Friday, 14 September 2012

Virgin births discovered in wild snakes

A form of virgin birth has been found in wild vertebrates for the first time.
Researchers in the US caught pregnant females from two snake species and genetically analysed the litters.
That proved the North American pit vipers reproduced without a male, a phenomenon called facultative parthenogenesis that has previously been found only in captive species.
Scientists say the findings could change our understanding of animal reproduction and vertebrate evolution.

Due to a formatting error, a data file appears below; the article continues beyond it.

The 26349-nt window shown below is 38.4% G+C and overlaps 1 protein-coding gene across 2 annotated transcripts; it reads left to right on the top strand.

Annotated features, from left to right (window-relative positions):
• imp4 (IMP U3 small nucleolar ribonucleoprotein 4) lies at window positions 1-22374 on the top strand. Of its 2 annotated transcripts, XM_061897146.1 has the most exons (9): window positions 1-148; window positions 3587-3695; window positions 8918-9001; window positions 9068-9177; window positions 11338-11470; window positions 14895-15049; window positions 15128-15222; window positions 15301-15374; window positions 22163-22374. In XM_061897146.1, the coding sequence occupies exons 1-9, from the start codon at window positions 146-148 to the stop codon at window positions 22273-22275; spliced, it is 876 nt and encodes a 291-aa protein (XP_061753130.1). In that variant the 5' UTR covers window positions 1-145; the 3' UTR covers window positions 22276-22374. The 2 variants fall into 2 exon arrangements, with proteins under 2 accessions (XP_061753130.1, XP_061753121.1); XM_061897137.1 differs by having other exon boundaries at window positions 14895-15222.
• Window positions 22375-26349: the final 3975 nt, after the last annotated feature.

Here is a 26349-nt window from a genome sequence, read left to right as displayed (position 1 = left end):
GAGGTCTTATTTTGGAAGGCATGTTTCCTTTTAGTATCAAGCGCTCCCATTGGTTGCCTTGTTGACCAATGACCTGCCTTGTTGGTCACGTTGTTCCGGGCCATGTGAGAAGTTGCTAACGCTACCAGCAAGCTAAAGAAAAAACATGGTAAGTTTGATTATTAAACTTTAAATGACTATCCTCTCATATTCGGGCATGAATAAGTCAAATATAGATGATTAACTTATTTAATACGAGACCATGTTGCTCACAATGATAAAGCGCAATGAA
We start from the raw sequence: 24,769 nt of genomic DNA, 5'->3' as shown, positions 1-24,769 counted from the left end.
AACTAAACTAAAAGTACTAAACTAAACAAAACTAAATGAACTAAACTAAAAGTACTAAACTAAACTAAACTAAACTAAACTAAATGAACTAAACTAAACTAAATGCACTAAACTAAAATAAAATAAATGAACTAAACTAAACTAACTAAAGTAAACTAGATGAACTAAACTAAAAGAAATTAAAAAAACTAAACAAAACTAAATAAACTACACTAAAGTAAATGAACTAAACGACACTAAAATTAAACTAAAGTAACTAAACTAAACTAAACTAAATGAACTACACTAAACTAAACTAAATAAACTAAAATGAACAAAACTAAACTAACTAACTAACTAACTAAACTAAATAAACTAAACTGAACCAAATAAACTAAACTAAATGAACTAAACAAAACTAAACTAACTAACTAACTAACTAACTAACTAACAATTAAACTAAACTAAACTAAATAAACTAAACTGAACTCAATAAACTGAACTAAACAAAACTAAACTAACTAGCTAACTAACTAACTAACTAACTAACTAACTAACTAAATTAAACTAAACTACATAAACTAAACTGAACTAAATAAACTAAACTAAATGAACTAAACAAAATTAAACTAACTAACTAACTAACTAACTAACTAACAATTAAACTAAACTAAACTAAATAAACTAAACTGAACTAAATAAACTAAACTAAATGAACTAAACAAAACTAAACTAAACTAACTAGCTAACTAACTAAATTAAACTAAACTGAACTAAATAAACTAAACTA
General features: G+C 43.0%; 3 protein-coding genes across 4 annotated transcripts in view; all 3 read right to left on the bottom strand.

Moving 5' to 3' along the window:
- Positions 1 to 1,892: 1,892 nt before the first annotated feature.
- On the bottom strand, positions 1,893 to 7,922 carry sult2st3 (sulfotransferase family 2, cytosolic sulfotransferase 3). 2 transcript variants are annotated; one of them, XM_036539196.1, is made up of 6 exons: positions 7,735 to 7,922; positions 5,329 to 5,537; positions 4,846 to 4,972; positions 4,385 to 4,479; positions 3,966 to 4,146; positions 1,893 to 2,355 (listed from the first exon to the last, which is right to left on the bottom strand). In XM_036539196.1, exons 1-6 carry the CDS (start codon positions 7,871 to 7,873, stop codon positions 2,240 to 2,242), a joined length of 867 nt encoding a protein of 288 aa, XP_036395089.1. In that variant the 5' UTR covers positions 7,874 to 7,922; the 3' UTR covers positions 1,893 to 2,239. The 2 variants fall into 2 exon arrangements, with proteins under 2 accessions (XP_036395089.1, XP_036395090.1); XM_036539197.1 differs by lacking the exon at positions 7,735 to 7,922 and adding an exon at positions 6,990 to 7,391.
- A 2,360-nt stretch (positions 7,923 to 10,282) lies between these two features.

It was thought to be extremely rare for a normally sexual species to reproduce asexually.
First identified in domestic chickens, such "virgin births" have been reported in recent years in a few snake, shark, lizard and bird species.
Crucially though, all such virgin births have occurred in captivity, to females kept away from males.
Virgin births in vertebrates in general have been viewed as "evolutionary novelties", said Warren Booth, from the University of Tulsa, Oklahoma, US.

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